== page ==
Regarded as one of the finest and most harmonious examples of the early Italian Renaissance, Villa Farnesina is a real masterpiece of art and architecture, a noble palace located in Trastevere Rione, Rome, built in the 16th century for the Sienese Banker Agostino Chigi, one of the most powerful men in Italy.
Villa Farnesina went through some troubled history and many changes of ownership. Today it bears the name of the Farnese family. Indeed, in 1579 Cardinal Alessandro Farnese the Younger bought the villa. However, until the death of Agostino, the villa was actually known as Villa Chigi. But let’s start from the beginning!
Origin of Villa Farnesina: the history of Agostino Chigi
Agostino Chigi was born in Siena in 1466, a member of an ancient and illustrious house. Pope Julius II made him treasurer and notary of the Apostolic Palace (the Sistine Chapel of the Vatican Museums is located right there!). This rich, powerful man also became a patron of art and literature. He commissioned the construction of Villa Farnesina as a tangible sign of his personality and high culture to the architect Baldassarre Peruzzi, a Sienese man as he was.
Works to build the Villa started on April 22 1506. By that time people thought that this date marked the anniversary of Rome’s foundation, hence it was regarded as a favorable conjunction of planets.
…5 Years Later
The works were carried out so quickly that in the Summer of 1511 Agostino was already able to show his new residence to Pope Leo X, an amazing villa which comprised 6 different levels, featuring works of art by the most important masters of the time!
After the acquisition by Cardinal Alessandro Farnese the Villa was abandoned and occasionally lent to illustrious personalities such as Cardinal Richelieu, Queen Christina of Sweden and various ambassadors of Louis XIV, king of France.
Finally the Villa was acquired in 1927 by the Italian State, which used it to house the Italian Academy and in 1944 gave it to the Accademia Nazionale dei Lincei, housed in the nearby Palazzo Corsini.
Lodge of Galatea
After passing the ticket office, start you visit of Villa Farnesina from the Lodge of Galatea. This large room was used as an ambulatory, as well as for feasts and banquets.
The impressive vault was decorated by Baldassare Peruzzi himself and we can assert this was probably the most considerable pictorial commission of his career.
The vault depicts a translation of Chigi’s horoscope into images with constellations, divinities and signs of the zodiac, based on a plan elaborated by an astrologer and completed by the humanist Cornelio Benigni.
In the same room, the young Sebastiano del Piombo worked on the painting of the nine lunettes, decorated with scenes from Ovid’s Metamorphoses, and a large figure of Polyphemus.
The cyclops, whose features resemble those of Agostino Chigi, is represented sitting sadly beneath a tree, gazing the sea while Galatea hurried to her beloved Acis.
The tenth lunette was decorated by Peruzzi himself with an enormous head of a young man.
In reference to the same legend, Raphael painted on the same wall of Polyphemus the beautiful figure of Galatea. The nymph is standing amongst a throng of sea creatures in the act of speeding away from her admirer on a shell-coach drawn by wild dolphins.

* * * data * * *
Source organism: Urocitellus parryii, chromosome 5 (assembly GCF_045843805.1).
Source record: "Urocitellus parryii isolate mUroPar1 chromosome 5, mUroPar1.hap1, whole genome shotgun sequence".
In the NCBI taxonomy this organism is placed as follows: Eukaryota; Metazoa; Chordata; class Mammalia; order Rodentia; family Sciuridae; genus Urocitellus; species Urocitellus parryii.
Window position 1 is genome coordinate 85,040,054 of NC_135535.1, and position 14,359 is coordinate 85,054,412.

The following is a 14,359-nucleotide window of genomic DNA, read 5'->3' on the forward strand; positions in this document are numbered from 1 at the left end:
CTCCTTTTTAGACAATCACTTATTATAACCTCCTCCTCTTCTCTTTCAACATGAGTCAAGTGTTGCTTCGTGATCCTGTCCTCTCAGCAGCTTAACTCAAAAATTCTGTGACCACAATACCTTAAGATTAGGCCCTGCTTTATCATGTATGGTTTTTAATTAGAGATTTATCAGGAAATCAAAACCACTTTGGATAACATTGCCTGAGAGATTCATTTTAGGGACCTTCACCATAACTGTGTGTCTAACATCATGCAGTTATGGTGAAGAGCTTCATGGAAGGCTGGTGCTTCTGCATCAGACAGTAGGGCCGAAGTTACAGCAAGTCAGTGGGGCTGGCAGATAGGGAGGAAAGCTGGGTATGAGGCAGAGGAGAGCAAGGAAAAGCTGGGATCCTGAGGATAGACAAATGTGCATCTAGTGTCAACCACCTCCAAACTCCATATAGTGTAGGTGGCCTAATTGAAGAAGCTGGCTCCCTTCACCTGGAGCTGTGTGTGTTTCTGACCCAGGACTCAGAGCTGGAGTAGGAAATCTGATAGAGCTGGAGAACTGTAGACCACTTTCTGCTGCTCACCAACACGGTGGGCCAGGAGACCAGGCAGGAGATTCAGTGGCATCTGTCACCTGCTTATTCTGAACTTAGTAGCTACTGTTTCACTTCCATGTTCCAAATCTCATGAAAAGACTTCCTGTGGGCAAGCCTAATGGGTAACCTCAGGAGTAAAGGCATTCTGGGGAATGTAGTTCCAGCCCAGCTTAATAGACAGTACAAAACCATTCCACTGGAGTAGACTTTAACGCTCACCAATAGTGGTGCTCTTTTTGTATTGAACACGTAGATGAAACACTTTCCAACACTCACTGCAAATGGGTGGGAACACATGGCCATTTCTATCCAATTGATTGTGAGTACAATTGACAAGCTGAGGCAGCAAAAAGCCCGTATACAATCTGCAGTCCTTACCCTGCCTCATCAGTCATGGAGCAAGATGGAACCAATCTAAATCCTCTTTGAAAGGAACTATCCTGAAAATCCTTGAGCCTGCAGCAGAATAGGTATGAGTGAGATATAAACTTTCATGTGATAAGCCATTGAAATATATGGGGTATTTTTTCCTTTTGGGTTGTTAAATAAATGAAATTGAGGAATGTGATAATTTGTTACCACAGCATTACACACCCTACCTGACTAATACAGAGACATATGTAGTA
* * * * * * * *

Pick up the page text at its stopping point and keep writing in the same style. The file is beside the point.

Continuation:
Lodge of Cupid and Psyche
Continuing your visit, you will enter into the state room, the Lodge of Cupid and Psyche, which features Raphael’s pictorial cycle. The theme that inspired the artist is of course the fable of Cupid and Psyche by the famous ancient poet Apuleio.
According to legend, the beautiful Psyche was loved by the god Cupid and persecuted by Venus. Finally the two lovers ended up married on the Olympus.
At that time Agostino Chigi was about to marry Francesca Ordeaschi and thinking about decorating the room with a cycle of paintings. The fable of Cupid and Psyche chosen by Raphael alluded to the forthcoming wedding of his patron and his bride to be, reflecting the Platonic assumption of the Latin novelist that divine love makes human beings immortal.
In the segments between the spandrels you can see figures of amorini angels bearing the attributes of gods and demigods.
The Room of the Frieze
Agostino entrusted his friend Peruzzi with the decoration of The Room of Frieze.
Located at the entrance, this area was intended as a waiting room for guests and a space where to host important ceremonies.
The Room of Frieze features Peruzzi’s frescoes “the Twelve Labors of Hercules” and other mythological episodes, such as the tragical tales of Marsyas, Meleager and Orpheus.
The Banquet Room
Also pained by Baldassare Peruzzi, the Banquet Room, known as Room of the Views is named after the perspective views of urban and rural landscapes between perspective columns.
On the walls you can still see some graffiti scratched by German soldiers during the sack of Rome in 1527.
Above the doors and windows you can see a sophisticated frieze of divinities and mythological stories. Remarkably, on the north wall right on top of the fireplace there’s the “Forge of Vulcan” by Peruzzi himself.
Giovanni Antonio Bazzi, commonly known as il Sodoma (1477-1549) painted on the walls of the bedchamber a fresco cycle showing the wedding of “Alexander the Great and Roxana”.
The consummation of the marriage is the center-piece: the bride is shown while a group of Amorini Angels is helping her getting undressed. Alexander is hurrying towards her, offering the royal crown.
On the opposite wall you can see a scene of Alexander’s magnanimity towards the mother and daughters of the defeated Persian King Darius; another scene depicts the taming of Bucephalus, Alexander’s mythical horse, and then the culminating moment of a battle between Persians and Macedonians.